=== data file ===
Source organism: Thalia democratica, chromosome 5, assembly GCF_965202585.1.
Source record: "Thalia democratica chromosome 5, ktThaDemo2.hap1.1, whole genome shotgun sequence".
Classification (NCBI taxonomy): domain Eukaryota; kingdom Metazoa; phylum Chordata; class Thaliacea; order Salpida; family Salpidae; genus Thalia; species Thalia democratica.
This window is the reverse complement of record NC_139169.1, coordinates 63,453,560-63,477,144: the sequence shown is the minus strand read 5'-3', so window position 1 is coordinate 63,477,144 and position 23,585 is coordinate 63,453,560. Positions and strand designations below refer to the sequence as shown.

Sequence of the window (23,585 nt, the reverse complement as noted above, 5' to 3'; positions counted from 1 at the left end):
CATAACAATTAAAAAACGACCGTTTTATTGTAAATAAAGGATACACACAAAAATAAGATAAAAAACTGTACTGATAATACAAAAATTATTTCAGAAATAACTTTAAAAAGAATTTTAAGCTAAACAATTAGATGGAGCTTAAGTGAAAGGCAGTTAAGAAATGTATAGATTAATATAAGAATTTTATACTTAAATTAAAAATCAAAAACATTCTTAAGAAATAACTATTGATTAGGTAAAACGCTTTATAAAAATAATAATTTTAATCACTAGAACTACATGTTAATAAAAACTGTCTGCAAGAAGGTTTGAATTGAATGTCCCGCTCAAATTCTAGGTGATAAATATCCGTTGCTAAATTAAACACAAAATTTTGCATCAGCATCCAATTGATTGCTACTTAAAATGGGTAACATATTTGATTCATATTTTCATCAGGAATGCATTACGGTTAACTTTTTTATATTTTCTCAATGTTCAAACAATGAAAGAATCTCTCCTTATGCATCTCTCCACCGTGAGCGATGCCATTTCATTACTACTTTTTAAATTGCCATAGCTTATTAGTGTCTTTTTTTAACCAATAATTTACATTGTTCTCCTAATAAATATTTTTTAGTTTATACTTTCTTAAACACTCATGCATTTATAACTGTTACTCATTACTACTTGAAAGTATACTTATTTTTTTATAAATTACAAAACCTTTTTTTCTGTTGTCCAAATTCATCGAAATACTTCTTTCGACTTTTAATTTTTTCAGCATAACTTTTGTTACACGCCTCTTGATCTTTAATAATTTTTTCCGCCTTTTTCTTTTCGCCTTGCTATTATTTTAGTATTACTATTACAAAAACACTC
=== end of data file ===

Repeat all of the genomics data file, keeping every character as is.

Source organism: Thalia democratica, chromosome 5, assembly GCF_965202585.1.
Source record: "Thalia democratica chromosome 5, ktThaDemo2.hap1.1, whole genome shotgun sequence".
Classification (NCBI taxonomy): domain Eukaryota; kingdom Metazoa; phylum Chordata; class Thaliacea; order Salpida; family Salpidae; genus Thalia; species Thalia democratica.
This window is the reverse complement of record NC_139169.1, coordinates 63,453,560-63,477,144: the sequence shown is the minus strand read 5'-3', so window position 1 is coordinate 63,477,144 and position 23,585 is coordinate 63,453,560. Positions and strand designations below refer to the sequence as shown.

Sequence of the window (23,585 nt, the reverse complement as noted above, 5' to 3'; positions counted from 1 at the left end):
CATAACAATTAAAAAACGACCGTTTTATTGTAAATAAAGGATACACACAAAAATAAGATAAAAAACTGTACTGATAATACAAAAATTATTTCAGAAATAACTTTAAAAAGAATTTTAAGCTAAACAATTAGATGGAGCTTAAGTGAAAGGCAGTTAAGAAATGTATAGATTAATATAAGAATTTTATACTTAAATTAAAAATCAAAAACATTCTTAAGAAATAACTATTGATTAGGTAAAACGCTTTATAAAAATAATAATTTTAATCACTAGAACTACATGTTAATAAAAACTGTCTGCAAGAAGGTTTGAATTGAATGTCCCGCTCAAATTCTAGGTGATAAATATCCGTTGCTAAATTAAACACAAAATTTTGCATCAGCATCCAATTGATTGCTACTTAAAATGGGTAACATATTTGATTCATATTTTCATCAGGAATGCATTACGGTTAACTTTTTTATATTTTCTCAATGTTCAAACAATGAAAGAATCTCTCCTTATGCATCTCTCCACCGTGAGCGATGCCATTTCATTACTACTTTTTAAATTGCCATAGCTTATTAGTGTCTTTTTTTAACCAATAATTTACATTGTTCTCCTAATAAATATTTTTTAGTTTATACTTTCTTAAACACTCATGCATTTATAACTGTTACTCATTACTACTTGAAAGTATACTTATTTTTTTATAAATTACAAAACCTTTTTTTCTGTTGTCCAAATTCATCGAAATACTTCTTTCGACTTTTAATTTTTTCAGCATAACTTTTGTTACACGCCTCTTGATCTTTAATAATTTTTTCCGCCTTTTTCTTTTCGCCTTGCTATTATTTTAGTATTACTATTACAAAAACACTC